I think I can just leave that all the same.
Once I save save it redirects me to GitHub and walks me through creating a new GitHub app. This app will send the signal whenever my GitHub repo receives a new commit. That signal will eventually trigger a new deployment.
With the GitHub app, created I’m once again redirected back to my Coolify instance only for a moment, but then I’m prompted to install the app I just created and select which repos it has access to.
Ok, with everything hooked up and configured, if I go back to my Coolify dashboard, I have my Git source created and I should be able to create a new resource for an application.
I now have the option to choose GitHub.com as a source, which will load my repositories, and I can find the one I’m looking for by searching “battle”, then select the main branch.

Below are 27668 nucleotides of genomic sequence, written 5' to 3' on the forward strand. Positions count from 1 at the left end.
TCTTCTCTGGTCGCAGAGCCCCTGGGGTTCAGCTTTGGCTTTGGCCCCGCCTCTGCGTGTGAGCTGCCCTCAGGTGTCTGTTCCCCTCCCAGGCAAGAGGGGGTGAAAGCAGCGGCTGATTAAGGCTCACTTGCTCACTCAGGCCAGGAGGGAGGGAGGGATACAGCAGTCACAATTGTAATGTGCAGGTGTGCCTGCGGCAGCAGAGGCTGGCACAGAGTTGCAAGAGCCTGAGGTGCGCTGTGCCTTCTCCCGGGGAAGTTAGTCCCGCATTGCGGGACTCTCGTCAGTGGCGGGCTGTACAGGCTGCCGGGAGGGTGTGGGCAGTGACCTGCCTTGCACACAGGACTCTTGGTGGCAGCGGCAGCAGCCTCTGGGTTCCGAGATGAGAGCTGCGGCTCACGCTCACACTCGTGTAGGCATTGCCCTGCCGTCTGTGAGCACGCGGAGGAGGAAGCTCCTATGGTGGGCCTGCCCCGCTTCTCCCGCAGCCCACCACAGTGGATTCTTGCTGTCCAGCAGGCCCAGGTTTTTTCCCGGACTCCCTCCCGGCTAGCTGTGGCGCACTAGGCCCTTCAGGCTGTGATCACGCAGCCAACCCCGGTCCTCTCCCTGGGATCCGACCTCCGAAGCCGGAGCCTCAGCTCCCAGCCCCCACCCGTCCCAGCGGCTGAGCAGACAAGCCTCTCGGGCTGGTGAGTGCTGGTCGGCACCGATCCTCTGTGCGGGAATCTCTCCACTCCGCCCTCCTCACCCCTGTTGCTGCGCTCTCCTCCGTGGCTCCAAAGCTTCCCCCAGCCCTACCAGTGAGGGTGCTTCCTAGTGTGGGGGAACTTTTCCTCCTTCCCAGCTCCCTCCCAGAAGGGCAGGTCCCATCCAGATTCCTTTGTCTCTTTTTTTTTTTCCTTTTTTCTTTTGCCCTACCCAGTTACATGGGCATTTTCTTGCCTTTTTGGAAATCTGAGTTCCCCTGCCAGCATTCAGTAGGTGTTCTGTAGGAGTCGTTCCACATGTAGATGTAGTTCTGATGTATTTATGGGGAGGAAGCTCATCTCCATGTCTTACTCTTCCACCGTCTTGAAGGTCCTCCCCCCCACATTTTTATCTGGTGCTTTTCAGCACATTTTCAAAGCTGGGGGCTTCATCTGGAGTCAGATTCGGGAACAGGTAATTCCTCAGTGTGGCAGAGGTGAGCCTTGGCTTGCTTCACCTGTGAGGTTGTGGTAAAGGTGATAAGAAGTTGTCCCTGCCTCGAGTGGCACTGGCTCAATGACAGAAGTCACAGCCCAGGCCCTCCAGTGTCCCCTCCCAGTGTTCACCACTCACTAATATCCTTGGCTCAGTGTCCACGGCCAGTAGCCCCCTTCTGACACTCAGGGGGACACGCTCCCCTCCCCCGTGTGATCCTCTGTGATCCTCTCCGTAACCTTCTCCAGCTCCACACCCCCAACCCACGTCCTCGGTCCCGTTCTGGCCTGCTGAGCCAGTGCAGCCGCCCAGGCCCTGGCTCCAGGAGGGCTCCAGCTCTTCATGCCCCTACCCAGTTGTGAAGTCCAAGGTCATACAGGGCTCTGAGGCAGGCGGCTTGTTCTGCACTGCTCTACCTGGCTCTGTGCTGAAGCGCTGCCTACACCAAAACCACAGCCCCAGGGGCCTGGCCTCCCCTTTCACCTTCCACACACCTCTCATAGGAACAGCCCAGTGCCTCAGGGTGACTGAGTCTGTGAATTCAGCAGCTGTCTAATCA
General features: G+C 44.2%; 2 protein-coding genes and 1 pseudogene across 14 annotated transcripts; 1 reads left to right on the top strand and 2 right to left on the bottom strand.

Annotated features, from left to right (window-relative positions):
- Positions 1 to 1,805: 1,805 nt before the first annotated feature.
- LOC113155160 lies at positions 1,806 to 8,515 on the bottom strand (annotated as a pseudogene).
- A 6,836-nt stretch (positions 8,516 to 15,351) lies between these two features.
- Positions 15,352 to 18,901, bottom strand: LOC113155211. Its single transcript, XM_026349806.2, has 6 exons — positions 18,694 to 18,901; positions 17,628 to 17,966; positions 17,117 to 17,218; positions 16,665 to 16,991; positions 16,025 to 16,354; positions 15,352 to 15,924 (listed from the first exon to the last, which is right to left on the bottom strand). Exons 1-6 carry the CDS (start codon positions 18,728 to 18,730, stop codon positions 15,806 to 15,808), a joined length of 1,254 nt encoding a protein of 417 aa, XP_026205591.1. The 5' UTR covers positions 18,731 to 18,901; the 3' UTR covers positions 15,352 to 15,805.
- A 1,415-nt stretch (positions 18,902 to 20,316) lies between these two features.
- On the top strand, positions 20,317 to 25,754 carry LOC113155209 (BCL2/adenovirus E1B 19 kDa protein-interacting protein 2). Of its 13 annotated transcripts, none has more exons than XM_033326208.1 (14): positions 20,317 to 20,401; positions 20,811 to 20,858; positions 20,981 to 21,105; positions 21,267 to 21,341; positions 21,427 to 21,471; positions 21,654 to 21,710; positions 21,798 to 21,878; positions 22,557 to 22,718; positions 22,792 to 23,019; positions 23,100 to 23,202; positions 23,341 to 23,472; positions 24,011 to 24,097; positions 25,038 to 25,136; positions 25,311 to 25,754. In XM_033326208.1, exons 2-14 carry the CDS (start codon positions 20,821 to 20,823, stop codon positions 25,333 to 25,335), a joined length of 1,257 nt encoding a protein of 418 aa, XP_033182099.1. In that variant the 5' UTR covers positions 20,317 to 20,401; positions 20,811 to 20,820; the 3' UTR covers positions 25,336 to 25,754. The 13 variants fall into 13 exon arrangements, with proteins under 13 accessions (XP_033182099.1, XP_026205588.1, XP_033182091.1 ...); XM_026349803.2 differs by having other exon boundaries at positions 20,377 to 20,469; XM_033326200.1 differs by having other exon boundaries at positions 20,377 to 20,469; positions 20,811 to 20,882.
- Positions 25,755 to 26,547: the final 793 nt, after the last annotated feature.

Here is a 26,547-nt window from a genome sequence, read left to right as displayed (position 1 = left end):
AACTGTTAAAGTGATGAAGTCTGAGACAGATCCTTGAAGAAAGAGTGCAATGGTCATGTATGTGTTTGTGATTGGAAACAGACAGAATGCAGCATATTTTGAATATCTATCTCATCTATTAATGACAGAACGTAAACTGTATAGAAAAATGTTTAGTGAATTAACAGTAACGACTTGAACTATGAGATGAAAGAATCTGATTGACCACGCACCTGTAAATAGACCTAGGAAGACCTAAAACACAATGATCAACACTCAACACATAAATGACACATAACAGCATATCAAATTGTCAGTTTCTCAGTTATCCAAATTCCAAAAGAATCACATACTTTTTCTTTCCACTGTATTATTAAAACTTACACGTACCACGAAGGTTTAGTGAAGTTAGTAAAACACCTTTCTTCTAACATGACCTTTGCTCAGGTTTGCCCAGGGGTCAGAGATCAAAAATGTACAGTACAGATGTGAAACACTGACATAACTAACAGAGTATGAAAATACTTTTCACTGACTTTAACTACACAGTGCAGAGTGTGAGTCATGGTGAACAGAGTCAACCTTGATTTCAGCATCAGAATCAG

Next, I see a bunch of options for run times. Today it’s just a static website, but it’s so nice to have options readily available.
With the static option selected, it’s gonna ask me for the configuration for this new project. There will always be some random name, but I’ll call mine “battle bannerz” because why not?
I’ll give it a custom domain, https://bb.austingil.com. But for this to work, I have to create another A record in my DNS pointing bb to 184.108.40.206. Once again, Coolify will take care of the SSL certificate as long as the DNS is configured first.
My repo only contains source files, so I also need to configure Coolify to run
npm install to download all the dev dependencies, then
npm run build to build the production assets. My project puts all the production assets from the build command into the
/dist folder, so I also need to tell Coolify to treat that as the root of the project.